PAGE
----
Everything from film to other artists to music. I studied art in college including art history, literature, a lot of film history. I’m a big film fan. I like old movies, Hitchcock, and film noir. I also like more modern stuff like Quentin Tarantino and David Lynch. Sometimes I like to draw from there for some darker, surreal stuff. I’m also inspired by books by the writer Haruki Murakami. They’re also very dreamy and surreal. I like to work with music in the background: anything from Neil Young, to David Bowie, to the Beatles.
Where else can people find your work?
I have a website and I plan on setting up a little online shop there in the near future. At the moment, I’m selling through Society 6, Saatchi Art, and a couple of other online galleries called Creative Debuts and Sold Story. I’m also one of the launch partners with Maad Art. What I like most though is having my stuff on the wall here at the gallery. The problem with selling online, especially with collage is that it doesn’t always translate well. You don’t see the texture and the shimmer of the embroidery thread, when it’s on the screen. I hope that people will come in here and see the actual works. I feel the same about the paintings here. There is so much texture, you miss something when it’s just a flat image on the screen.
So you’re originally from the Netherlands? How long have you been living in California?
I have been in California for three and a half years now, since 2012. I got married the year before, in the Netherlands, but my husband is American. He is originally from the East Coast, from New Jersey, and he works for Electronic Arts. I also used to work for them, but in the Dutch office. We met nine and a half years ago when I was working on a project here in California. We fell in love, had a long-term relationship, and then got married. I was waiting for a visa, so I was in Amsterdam until all the paperwork was done. He was living in Redwood City in an apartment and I moved in with him, and then we bought a house in San Carlos. I’m still in Redwood City all the time, at the gallery, and I practice ballet here.
Are there things that remind you of where you grew up in Holland? Or things that are totally different?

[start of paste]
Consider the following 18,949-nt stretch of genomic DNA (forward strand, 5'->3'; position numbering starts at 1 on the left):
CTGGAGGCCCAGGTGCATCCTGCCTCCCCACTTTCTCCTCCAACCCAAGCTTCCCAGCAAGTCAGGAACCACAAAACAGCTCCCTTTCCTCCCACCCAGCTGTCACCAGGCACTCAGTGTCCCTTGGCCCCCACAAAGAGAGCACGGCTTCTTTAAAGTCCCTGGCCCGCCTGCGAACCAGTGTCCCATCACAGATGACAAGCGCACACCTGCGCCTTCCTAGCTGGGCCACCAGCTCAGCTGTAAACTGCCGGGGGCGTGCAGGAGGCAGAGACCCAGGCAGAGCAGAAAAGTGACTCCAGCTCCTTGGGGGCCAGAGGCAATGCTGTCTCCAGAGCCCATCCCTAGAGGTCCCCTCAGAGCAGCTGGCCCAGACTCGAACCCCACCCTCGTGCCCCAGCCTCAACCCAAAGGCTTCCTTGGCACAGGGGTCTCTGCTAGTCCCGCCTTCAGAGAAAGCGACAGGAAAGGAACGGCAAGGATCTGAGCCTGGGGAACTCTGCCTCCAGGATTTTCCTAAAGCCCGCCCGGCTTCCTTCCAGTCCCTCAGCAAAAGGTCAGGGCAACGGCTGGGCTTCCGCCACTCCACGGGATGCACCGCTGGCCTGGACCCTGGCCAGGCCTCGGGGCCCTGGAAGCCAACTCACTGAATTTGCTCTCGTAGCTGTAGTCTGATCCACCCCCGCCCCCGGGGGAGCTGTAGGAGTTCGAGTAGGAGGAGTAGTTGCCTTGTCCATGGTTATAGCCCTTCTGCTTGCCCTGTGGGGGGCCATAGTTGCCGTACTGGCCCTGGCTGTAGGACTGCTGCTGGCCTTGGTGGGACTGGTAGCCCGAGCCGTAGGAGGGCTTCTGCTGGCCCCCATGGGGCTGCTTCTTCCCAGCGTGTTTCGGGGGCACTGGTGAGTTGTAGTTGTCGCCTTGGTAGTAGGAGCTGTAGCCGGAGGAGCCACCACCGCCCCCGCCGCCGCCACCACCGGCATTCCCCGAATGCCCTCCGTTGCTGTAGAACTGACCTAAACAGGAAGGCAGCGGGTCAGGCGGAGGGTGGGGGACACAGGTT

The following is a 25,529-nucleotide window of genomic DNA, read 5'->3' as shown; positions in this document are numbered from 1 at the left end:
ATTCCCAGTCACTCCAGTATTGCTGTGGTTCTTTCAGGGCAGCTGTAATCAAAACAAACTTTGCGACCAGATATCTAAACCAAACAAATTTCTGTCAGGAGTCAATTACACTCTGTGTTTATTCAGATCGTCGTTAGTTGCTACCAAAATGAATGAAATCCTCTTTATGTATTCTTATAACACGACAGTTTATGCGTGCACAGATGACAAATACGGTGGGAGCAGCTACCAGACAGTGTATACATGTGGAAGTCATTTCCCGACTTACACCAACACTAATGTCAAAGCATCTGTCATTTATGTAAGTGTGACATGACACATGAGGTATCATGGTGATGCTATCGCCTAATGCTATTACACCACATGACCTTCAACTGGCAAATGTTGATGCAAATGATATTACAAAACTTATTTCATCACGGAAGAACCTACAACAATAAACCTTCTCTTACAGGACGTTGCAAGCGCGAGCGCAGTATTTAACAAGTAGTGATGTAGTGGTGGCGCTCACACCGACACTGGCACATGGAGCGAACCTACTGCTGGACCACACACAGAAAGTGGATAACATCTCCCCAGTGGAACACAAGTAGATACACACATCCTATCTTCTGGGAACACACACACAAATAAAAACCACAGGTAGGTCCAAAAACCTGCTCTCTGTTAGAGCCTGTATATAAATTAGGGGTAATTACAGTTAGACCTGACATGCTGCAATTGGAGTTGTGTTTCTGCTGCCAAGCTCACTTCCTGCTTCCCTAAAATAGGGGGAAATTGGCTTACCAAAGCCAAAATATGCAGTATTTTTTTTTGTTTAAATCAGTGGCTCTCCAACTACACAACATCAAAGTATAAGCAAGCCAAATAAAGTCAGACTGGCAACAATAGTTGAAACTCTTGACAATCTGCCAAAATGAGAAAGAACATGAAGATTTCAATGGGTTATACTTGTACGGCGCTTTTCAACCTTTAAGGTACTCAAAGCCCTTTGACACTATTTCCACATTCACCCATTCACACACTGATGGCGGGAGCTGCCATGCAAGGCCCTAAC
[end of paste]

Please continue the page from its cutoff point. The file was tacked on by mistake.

It’s mostly different from where I grew up. I grew up in a rural, small town. Holland is small though, so if you’re in a rural area, within 15 minutes you’ll be in some kind of city. When I first moved here, I really missed the old buildings and the cultural history. That’s one of the things I liked about the Main Gallery and Alana’s next door. If you open your eyes and look a little harder you will find older buildings. And then you realize that even before Europeans got here, there is a very rich history of Native American culture, and you can search for that. So the cultural history is here as well, but it took me a while to realize that.
In Holland, I lived in places that were built in the 1600 and 1700’s. I think it’s funny when I watch TV here and they have the Ghost Hunters saying, “This building is 100 years old, so it must be haunted.” Every building I lived in was older than that, and I don’t think any of them were haunted! I was pleasantly surprised when I visited the East Coast and saw the buildings in Brooklyn and New York. They have that feeling like they have been around for awhile.
You mentioned that you bought a house in San Carlos. What was your house hunting experience like?
It was challenging. We looked at plenty of houses, both in Redwood City and San Carlos, even in San Mateo and Belmont. We really wanted something unique, but affordable. We are very happy with the house we ended up with. It’s in the San Carlos hills. There are deer and raccoons, we can see the Bay Bridge from our deck, and we have a bunch of really big oak trees. I just love it here. Every morning when I get up, I feel like we’re in a cabin in the woods, but we’re still so close to everything.
Where are your favorite places to hang out in Redwood City?
Here at the gallery! And Alana’s next door. I spend a lot of time at theAcademy of American Ballet on Middlefield Road. If I’m not making art or working, I’m there taking ballet classes. They have a ton of classes for adults, both ballet and modern. I love the movie theater, Tartine, Bliss Coffee, Philz. We recently went to Timber & Salt and really liked it. And I love Martin’s West. They had a Belgian beer on the menu from this very small monastery close to where I grew up. My parents still live there and it’s so close to Belgium that you could walk across the border. There is this tiny little monastery where they make beer, and they had it on the menu a couple years ago. I was like, Wow! They know what they are doing! They’re not just driving to Costco for beer.